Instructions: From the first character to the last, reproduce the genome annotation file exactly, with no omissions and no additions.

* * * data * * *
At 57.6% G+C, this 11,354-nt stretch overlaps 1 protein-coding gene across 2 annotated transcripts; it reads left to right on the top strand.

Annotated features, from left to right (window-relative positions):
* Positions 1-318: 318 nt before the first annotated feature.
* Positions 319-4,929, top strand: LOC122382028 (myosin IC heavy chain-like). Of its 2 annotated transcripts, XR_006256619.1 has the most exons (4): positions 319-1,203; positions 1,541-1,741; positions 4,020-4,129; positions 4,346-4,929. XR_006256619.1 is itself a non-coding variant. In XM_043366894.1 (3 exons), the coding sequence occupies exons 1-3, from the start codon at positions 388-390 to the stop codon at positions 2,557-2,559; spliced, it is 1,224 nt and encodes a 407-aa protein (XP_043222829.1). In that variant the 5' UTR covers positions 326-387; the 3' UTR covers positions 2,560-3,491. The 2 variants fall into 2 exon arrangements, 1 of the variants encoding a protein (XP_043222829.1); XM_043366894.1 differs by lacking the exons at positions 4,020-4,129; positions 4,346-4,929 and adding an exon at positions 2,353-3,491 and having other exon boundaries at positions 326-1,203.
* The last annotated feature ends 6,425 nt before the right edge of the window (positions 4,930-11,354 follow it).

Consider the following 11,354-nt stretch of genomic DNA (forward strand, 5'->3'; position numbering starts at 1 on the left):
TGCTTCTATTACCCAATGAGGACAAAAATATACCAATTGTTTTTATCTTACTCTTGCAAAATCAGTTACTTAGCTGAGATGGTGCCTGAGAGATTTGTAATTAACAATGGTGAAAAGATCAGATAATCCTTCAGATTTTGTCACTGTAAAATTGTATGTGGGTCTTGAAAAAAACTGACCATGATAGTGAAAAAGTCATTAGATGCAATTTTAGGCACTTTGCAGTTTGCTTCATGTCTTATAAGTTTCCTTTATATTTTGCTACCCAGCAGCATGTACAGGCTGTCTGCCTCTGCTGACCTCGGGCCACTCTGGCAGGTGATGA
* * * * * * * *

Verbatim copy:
At 57.6% G+C, this 11,354-nt stretch overlaps 1 protein-coding gene across 2 annotated transcripts; it reads left to right on the top strand.

Annotated features, from left to right (window-relative positions):
* Positions 1-318: 318 nt before the first annotated feature.
* Positions 319-4,929, top strand: LOC122382028 (myosin IC heavy chain-like). Of its 2 annotated transcripts, XR_006256619.1 has the most exons (4): positions 319-1,203; positions 1,541-1,741; positions 4,020-4,129; positions 4,346-4,929. XR_006256619.1 is itself a non-coding variant. In XM_043366894.1 (3 exons), the coding sequence occupies exons 1-3, from the start codon at positions 388-390 to the stop codon at positions 2,557-2,559; spliced, it is 1,224 nt and encodes a 407-aa protein (XP_043222829.1). In that variant the 5' UTR covers positions 326-387; the 3' UTR covers positions 2,560-3,491. The 2 variants fall into 2 exon arrangements, 1 of the variants encoding a protein (XP_043222829.1); XM_043366894.1 differs by lacking the exons at positions 4,020-4,129; positions 4,346-4,929 and adding an exon at positions 2,353-3,491 and having other exon boundaries at positions 326-1,203.
* The last annotated feature ends 6,425 nt before the right edge of the window (positions 4,930-11,354 follow it).

Consider the following 11,354-nt stretch of genomic DNA (forward strand, 5'->3'; position numbering starts at 1 on the left):
TGCTTCTATTACCCAATGAGGACAAAAATATACCAATTGTTTTTATCTTACTCTTGCAAAATCAGTTACTTAGCTGAGATGGTGCCTGAGAGATTTGTAATTAACAATGGTGAAAAGATCAGATAATCCTTCAGATTTTGTCACTGTAAAATTGTATGTGGGTCTTGAAAAAAACTGACCATGATAGTGAAAAAGTCATTAGATGCAATTTTAGGCACTTTGCAGTTTGCTTCATGTCTTATAAGTTTCCTTTATATTTTGCTACCCAGCAGCATGTACAGGCTGTCTGCCTCTGCTGACCTCGGGCCACTCTGGCAGGTGATGA